FOMC Keeps Fed Funds At 2%, Warns On Inflation (Full Statement & Analysis)

Following their meeting today, the Federal Open Market Committee kept the bank-to-bank Fed Funds Rate at 2% and the Fed-to-bank Discount Rate at 2.25%, and said that “The Committee expects inflation to moderate later this year and next year, but the inflation outlook remains highly uncertain.” This is following their June 25 statement where they said “uncertainty about the inflation outlook remains high,” and “upside risks to inflation and inflation expectations have increased.” These past two statements are in conflict, but today’s statement matches the April 30 statement, in which they implied weak economic activity and inflationary threats (in energy and commodity prices) may offset each other.

Interest rates were slightly higher on the news, since markets are still digesting the jarring PCE inflation data from yesterday, which puts year-over-year Core Personal Consumption Expenditures up 2.3%, which is outside of the Fed’s target zone of 1-2% inflation (“Core” excludes food and energy, the “Overall” number is 4.1%). Core PCE of 2.3% relative to a 2% Fed Funds Rate means inflation-adjusted rates are -0.3%. If you do an inflation-adjusted Fed Funds Rate with Overall PCE of 4.1%, real rates are -2.1%. Inflation definitely has to moderate if the Fed is to keep rates as low as they are.

Despite being an inflation fighting crusader, Philadelphia Fed president and FOMC member Charles Plosser voted to hold just like he did last month (he voted against the cut in April). The only FOMC member who voted to increase instead of hold was FOMC member and Dallas Fed President Richard Fisher because he believes that inflation is more of a threat than economic weakness.

For a briefing on why rate cuts can cause even more inflation, see this story.

From September 2007 to April 2008, the Fed cut the bank-to-bank Fed Funds Rate 3.25% (from 5.25% to 2.0%), and cut the Fed-to-bank Discount Rate 4.0% (from 6.25% to 2.25%). This is the second pause since that cut cycle. The full August 5 FOMC statement is below.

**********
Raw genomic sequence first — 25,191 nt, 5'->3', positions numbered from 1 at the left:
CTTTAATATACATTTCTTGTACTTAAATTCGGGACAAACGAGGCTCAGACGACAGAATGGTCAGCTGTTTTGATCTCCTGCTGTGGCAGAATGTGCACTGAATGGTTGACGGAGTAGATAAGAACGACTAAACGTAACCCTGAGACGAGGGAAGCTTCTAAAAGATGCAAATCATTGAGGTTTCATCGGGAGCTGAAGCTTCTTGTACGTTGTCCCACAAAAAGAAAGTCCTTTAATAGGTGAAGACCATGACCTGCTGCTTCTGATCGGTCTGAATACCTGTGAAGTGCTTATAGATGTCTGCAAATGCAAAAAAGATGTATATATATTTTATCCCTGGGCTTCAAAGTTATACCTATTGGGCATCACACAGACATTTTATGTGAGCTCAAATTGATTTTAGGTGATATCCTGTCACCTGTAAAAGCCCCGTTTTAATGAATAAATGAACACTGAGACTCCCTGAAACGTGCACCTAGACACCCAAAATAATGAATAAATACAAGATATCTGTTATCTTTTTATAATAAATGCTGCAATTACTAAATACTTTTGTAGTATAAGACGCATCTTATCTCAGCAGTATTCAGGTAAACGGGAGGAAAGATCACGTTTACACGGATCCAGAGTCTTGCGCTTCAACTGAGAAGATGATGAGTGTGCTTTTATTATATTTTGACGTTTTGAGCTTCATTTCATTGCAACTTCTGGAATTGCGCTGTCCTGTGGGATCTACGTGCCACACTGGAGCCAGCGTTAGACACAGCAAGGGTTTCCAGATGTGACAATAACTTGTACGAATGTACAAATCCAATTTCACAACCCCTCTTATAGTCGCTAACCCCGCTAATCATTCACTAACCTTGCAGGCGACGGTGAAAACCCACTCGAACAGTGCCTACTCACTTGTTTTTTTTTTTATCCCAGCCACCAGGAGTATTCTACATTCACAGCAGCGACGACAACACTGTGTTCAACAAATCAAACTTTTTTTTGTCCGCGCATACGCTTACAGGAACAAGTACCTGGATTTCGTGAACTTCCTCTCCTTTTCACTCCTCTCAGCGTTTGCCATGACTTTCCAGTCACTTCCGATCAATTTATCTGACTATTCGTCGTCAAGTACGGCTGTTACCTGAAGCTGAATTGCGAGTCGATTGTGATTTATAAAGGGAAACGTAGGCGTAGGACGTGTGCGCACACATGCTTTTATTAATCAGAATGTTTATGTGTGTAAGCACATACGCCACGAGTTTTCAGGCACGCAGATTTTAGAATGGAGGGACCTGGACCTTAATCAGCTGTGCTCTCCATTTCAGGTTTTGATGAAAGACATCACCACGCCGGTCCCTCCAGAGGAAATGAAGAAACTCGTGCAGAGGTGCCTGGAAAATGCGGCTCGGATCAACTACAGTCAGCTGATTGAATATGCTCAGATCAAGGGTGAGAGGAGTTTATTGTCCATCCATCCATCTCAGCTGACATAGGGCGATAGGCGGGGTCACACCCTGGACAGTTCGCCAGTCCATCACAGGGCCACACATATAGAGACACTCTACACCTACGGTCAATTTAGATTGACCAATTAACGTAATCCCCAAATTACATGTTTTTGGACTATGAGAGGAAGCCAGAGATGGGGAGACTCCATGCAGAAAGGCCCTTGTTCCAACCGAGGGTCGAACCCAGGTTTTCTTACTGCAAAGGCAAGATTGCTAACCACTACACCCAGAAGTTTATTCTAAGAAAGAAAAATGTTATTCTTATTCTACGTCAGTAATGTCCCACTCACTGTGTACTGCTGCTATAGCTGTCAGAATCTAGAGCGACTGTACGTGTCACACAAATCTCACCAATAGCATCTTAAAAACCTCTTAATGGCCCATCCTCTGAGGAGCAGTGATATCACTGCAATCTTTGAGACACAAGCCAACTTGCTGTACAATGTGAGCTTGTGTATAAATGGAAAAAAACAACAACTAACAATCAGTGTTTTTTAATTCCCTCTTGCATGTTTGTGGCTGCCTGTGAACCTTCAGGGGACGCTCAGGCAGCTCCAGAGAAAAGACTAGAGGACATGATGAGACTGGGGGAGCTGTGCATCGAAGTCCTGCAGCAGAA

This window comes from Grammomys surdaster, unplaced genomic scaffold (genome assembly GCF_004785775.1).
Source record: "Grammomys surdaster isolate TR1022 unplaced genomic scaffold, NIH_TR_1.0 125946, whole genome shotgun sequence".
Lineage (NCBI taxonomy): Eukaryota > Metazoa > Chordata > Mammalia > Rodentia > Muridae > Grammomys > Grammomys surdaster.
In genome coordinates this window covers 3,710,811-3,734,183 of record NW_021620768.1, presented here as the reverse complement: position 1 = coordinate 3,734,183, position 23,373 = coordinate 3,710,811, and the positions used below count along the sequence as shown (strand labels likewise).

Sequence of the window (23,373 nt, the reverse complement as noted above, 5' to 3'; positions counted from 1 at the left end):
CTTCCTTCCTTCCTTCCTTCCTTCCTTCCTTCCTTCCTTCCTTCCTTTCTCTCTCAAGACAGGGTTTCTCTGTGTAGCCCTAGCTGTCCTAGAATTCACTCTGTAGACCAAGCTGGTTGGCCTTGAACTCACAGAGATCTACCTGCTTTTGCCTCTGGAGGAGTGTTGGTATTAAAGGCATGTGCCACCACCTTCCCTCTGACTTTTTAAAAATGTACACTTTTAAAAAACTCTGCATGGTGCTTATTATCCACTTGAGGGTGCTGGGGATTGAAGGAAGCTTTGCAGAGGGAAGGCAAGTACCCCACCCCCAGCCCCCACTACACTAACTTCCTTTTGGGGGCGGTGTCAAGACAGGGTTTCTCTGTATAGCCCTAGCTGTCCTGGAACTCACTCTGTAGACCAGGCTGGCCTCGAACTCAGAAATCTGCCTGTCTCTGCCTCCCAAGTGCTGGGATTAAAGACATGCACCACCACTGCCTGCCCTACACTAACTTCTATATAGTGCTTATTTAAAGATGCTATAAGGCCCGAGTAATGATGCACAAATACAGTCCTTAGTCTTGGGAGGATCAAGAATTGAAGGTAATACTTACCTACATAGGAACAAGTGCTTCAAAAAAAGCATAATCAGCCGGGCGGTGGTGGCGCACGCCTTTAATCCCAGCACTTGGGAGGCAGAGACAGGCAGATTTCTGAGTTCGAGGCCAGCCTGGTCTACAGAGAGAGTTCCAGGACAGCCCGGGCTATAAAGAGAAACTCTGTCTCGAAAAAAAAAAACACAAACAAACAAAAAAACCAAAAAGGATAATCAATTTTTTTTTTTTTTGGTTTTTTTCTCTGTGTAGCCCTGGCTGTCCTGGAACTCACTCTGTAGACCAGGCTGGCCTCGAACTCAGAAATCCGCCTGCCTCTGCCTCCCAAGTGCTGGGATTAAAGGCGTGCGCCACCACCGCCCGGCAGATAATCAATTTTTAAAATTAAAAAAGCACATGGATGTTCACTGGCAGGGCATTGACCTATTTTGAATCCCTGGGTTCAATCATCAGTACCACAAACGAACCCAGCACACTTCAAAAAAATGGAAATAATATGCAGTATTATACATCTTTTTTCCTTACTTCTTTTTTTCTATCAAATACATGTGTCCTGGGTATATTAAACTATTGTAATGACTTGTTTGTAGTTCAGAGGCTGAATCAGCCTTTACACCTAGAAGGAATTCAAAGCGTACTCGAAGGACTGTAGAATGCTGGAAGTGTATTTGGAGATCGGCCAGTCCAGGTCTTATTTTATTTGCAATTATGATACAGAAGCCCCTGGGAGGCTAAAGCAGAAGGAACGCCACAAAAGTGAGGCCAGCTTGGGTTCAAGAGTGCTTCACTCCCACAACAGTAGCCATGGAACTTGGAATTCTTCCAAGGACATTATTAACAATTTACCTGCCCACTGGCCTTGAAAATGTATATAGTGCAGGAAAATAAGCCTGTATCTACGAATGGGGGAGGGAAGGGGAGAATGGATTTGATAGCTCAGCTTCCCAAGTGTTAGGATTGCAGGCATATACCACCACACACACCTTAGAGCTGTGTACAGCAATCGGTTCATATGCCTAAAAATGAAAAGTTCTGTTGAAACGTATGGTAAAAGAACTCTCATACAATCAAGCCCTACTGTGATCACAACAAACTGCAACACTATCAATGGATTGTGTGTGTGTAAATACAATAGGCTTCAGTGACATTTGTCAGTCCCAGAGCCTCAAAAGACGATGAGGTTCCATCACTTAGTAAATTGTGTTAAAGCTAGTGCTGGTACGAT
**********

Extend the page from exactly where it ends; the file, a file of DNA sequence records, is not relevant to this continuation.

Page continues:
The Discount Rate means that commercial banks can get 28 day loans from the Fed at 2.25%, which makes it a viable way to access funds amidst the continuing credit crunch — it’s also important to note, that until further notice, investment banks can also access the Discount Window in addition to commercial banks. And instead of being limited to 28 day loans, both entities can get loans up to six months if they meet certain underwriting requirements. These measures have been implemented by the Fed in recent months to help credit markets. The hold on Fed Funds Rates means Home Equity Line of Credit 2nd mortgages will remain at 5% plus margin — all HELOCs are the Prime Rate plus a base rate (which is called a margin), and Prime is Fed Funds Rate + 3%.

The Federal Open Market Committee decided today to keep its target for the federal funds rate at 2 percent.

Economic activity expanded in the second quarter, partly reflecting growth in consumer spending and exports. However, labor markets have softened further and financial markets remain under considerable stress. Tight credit conditions, the ongoing housing contraction, and elevated energy prices are likely to weigh on economic growth over the next few quarters. Over time, the substantial easing of monetary policy, combined with ongoing measures to foster market liquidity, should help to promote moderate economic growth.

Inflation has been high, spurred by the earlier increases in the prices of energy and some other commodities, and some indicators of inflation expectations have been elevated. The Committee expects inflation to moderate later this year and next year, but the inflation outlook remains highly uncertain.

Although downside risks to growth remain, the upside risks to inflation are also of significant concern to the Committee. The Committee will continue to monitor economic and financial developments and will act as needed to promote sustainable economic growth and price stability.

Voting for the FOMC monetary policy action were: Ben S. Bernanke, Chairman; Timothy F. Geithner, Vice Chairman; Elizabeth A. Duke; Donald L. Kohn; Randall S. Kroszner; Frederic S. Mishkin; Sandra Pianalto; Charles I. Plosser; Gary H. Stern; and Kevin M. Warsh. Voting against was Richard W. Fisher, who preferred an increase in the target for the federal funds rate at this meeting.